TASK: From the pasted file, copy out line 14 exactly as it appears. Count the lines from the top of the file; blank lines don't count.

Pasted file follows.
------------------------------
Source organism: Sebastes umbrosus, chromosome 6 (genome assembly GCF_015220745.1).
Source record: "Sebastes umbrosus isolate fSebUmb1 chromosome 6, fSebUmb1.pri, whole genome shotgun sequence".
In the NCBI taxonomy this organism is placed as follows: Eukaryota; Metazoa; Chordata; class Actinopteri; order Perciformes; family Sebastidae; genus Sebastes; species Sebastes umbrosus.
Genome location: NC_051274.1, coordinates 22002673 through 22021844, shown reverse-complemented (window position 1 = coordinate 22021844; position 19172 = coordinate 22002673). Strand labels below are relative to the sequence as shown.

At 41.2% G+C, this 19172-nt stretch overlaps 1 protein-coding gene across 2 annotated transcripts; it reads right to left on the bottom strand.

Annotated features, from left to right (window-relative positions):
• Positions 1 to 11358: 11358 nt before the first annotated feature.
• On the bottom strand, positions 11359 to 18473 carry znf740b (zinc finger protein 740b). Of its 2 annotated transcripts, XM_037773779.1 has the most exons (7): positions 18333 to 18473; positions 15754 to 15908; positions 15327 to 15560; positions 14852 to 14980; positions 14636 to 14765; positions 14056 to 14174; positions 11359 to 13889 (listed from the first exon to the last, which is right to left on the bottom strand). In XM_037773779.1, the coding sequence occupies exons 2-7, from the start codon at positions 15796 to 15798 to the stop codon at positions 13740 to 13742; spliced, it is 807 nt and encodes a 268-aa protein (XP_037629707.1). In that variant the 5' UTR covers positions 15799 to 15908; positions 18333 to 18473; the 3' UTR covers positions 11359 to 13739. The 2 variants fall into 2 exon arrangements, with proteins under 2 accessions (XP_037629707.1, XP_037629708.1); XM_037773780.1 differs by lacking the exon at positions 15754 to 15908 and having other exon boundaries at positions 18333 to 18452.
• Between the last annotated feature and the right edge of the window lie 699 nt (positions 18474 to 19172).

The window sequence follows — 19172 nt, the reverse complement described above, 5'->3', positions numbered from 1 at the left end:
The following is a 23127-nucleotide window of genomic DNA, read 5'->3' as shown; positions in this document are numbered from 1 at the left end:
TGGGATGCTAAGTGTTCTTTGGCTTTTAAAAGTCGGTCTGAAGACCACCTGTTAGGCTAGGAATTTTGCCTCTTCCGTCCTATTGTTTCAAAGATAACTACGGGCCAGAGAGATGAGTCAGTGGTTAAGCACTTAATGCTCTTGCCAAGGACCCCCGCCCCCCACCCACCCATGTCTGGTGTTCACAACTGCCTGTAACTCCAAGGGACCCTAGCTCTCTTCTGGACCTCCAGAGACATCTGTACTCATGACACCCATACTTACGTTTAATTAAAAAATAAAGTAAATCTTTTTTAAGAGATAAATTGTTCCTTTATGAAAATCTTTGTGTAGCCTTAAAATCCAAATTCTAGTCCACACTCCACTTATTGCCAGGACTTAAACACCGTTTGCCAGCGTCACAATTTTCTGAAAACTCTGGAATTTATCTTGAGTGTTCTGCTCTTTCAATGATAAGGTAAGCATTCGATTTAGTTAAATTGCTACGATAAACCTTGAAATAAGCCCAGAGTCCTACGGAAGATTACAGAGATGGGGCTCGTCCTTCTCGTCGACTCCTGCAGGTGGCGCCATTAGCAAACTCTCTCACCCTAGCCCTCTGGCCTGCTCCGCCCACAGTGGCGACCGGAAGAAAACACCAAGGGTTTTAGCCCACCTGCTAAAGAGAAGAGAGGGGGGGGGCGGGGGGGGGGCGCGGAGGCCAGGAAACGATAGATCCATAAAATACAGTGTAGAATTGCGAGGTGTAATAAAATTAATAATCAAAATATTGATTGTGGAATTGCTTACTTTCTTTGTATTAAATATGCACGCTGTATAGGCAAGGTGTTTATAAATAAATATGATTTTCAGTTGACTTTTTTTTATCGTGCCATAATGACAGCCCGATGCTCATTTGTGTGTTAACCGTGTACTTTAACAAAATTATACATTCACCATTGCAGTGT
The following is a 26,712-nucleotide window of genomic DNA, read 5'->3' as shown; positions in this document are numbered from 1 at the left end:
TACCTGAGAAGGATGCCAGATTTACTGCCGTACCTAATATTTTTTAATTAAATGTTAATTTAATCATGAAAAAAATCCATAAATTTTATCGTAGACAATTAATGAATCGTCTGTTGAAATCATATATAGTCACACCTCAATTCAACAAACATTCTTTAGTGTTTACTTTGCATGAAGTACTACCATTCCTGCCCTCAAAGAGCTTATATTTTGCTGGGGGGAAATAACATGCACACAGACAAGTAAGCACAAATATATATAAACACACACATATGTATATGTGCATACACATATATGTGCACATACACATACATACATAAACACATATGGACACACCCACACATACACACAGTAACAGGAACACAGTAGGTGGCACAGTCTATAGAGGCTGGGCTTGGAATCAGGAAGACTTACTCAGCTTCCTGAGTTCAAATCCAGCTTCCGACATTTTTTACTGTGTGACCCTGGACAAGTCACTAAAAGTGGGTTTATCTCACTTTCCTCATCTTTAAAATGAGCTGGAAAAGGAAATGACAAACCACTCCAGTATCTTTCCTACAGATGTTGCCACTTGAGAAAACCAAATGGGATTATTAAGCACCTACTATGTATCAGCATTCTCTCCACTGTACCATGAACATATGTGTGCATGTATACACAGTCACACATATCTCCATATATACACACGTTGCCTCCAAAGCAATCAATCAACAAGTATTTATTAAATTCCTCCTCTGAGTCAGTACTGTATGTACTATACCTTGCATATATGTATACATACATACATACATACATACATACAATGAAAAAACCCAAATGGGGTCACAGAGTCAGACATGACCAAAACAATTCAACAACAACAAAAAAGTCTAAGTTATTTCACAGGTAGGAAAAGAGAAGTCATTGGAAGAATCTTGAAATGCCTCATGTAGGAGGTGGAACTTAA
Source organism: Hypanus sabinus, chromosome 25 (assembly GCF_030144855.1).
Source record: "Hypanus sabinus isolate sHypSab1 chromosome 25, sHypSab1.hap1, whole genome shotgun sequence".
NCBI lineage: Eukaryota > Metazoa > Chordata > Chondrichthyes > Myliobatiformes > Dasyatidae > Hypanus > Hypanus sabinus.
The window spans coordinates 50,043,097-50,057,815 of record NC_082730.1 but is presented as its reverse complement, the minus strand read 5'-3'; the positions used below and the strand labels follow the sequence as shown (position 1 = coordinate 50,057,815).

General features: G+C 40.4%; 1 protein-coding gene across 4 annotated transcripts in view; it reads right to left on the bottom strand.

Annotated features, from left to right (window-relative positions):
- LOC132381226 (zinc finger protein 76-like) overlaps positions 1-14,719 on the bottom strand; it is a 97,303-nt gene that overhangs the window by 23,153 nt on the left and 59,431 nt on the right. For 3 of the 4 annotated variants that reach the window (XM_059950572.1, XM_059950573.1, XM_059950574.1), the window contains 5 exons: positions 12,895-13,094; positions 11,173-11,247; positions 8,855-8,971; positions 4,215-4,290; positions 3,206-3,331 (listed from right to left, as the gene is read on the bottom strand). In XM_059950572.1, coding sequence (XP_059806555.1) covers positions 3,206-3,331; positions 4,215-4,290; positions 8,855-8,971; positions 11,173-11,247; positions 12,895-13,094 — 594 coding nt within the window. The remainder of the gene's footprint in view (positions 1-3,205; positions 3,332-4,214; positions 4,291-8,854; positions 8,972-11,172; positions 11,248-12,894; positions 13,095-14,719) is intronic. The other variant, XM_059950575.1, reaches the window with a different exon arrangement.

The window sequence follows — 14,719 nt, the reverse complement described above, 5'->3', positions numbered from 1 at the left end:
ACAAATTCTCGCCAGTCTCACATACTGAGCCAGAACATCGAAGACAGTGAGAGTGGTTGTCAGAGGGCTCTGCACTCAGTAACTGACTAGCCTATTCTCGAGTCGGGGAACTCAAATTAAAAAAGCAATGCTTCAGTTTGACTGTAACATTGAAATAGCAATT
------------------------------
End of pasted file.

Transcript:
TACCTGAGAAGGATGCCAGATTTACTGCCGTACCTAATATTTTTTAATTAAATGTTAATTTAATCATGAAAAAAATCCATAAATTTTATCGTAGACAATTAATGAATCGTCTGTTGAAATCATATATAGTCACACCTCAATTCAACAAACATTCTTTAGTGTTTACTTTGCATGAAGTACTACCATTCCTGCCCTCAAAGAGCTTATATTTTGCTGGGGGGAAATAACATGCACACAGACAAGTAAGCACAAATATATATAAACACACACATATGTATATGTGCATACACATATATGTGCACATACACATACATACATAAACACATATGGACACACCCACACATACACACAGTAACAGGAACACAGTAGGTGGCACAGTCTATAGAGGCTGGGCTTGGAATCAGGAAGACTTACTCAGCTTCCTGAGTTCAAATCCAGCTTCCGACATTTTTTACTGTGTGACCCTGGACAAGTCACTAAAAGTGGGTTTATCTCACTTTCCTCATCTTTAAAATGAGCTGGAAAAGGAAATGACAAACCACTCCAGTATCTTTCCTACAGATGTTGCCACTTGAGAAAACCAAATGGGATTATTAAGCACCTACTATGTATCAGCATTCTCTCCACTGTACCATGAACATATGTGTGCATGTATACACAGTCACACATATCTCCATATATACACACGTTGCCTCCAAAGCAATCAATCAACAAGTATTTATTAAATTCCTCCTCTGAGTCAGTACTGTATGTACTATACCTTGCATATATGTATACATACATACATACATACATACATACAATGAAAAAACCCAAATGGGGTCACAGAGTCAGACATGACCAAAACAATTCAACAACAACAAAAAAGTCTAAGTTATTTCACAGGTAGGAAAAGAGAAGTCATTGGAAGAATCTTGAAATGCCTCATGTAGGAGGTGGAACTTAA